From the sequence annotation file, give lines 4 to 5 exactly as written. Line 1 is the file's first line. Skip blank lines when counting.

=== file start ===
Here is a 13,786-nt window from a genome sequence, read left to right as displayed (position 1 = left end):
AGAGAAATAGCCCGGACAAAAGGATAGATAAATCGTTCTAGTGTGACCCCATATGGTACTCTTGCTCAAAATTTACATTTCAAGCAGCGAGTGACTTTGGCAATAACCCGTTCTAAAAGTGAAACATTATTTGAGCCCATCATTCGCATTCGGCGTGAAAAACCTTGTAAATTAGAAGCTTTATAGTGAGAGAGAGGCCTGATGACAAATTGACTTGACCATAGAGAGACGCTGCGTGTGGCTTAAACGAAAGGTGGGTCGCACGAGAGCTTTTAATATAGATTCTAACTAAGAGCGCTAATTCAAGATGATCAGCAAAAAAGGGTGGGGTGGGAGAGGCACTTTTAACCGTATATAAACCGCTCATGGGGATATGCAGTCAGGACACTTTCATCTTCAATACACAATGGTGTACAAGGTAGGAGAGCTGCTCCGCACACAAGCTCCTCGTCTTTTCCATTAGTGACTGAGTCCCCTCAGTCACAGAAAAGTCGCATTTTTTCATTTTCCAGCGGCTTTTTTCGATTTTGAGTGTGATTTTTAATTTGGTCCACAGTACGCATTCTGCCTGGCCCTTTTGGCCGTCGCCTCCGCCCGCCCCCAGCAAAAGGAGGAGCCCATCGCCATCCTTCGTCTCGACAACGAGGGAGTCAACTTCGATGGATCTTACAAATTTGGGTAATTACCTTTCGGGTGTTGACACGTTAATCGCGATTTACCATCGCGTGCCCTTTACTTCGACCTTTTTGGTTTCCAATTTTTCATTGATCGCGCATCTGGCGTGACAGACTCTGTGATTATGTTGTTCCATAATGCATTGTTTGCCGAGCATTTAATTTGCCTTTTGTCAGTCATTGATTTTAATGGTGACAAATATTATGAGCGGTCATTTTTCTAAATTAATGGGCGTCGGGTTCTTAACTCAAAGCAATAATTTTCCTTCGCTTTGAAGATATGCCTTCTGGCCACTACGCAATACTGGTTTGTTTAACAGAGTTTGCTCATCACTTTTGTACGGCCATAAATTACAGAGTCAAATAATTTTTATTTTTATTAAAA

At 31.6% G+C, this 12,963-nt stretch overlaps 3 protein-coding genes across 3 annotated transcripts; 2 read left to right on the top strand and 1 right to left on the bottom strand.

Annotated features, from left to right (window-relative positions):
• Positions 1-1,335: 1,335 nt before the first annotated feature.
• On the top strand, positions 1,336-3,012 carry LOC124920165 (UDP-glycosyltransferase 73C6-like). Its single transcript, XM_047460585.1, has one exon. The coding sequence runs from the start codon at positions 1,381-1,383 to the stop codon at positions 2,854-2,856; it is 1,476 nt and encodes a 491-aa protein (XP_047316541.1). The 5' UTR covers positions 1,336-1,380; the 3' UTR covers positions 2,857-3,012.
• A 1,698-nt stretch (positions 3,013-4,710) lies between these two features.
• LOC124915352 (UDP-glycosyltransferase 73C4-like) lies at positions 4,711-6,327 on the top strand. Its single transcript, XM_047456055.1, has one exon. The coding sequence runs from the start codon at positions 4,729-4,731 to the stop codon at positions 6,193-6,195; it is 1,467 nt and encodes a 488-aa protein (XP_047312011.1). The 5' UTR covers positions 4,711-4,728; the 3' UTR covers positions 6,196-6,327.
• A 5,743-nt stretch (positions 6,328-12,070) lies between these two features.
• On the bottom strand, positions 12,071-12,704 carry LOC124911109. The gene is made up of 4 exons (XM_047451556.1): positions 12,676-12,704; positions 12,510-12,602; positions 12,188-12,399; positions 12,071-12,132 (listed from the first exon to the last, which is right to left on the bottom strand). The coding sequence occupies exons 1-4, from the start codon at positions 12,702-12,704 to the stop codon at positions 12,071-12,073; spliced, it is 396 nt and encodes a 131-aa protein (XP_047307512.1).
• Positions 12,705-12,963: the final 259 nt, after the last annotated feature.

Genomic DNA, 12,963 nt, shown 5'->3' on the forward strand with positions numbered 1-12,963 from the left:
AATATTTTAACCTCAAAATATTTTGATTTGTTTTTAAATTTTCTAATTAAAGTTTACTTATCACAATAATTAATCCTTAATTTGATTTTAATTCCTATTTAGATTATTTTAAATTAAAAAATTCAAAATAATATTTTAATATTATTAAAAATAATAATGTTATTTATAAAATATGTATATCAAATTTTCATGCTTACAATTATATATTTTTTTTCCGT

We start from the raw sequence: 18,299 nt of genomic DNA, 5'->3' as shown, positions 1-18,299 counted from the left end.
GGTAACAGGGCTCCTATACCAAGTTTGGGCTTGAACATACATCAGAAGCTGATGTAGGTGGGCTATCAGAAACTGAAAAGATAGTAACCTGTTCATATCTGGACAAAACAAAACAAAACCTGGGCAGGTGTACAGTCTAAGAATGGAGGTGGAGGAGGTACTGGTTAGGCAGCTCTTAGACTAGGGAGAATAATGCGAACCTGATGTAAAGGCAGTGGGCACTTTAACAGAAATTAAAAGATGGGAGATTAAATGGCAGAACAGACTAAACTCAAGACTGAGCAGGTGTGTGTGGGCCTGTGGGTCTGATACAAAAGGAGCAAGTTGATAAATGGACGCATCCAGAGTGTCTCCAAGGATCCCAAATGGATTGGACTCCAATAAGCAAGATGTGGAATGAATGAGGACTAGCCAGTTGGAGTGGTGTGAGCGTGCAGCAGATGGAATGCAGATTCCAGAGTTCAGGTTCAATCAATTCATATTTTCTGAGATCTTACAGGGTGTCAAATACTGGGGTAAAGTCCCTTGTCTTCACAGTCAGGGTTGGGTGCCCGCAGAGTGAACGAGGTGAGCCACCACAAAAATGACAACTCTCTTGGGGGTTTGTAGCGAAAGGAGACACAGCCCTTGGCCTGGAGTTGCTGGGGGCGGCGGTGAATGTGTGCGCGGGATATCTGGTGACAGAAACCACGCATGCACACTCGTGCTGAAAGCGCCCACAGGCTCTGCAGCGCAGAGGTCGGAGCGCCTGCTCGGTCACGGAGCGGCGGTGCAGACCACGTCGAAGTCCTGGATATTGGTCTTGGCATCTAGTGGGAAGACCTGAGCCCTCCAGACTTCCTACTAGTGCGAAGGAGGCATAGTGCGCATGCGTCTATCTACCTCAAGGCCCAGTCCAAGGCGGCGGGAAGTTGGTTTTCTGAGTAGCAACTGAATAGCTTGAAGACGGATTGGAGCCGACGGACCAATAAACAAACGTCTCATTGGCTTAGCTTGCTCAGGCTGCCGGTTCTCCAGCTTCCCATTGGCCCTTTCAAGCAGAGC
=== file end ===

Annotated features, from left to right (window-relative positions):
• Positions 1-1,335: 1,335 nt before the first annotated feature.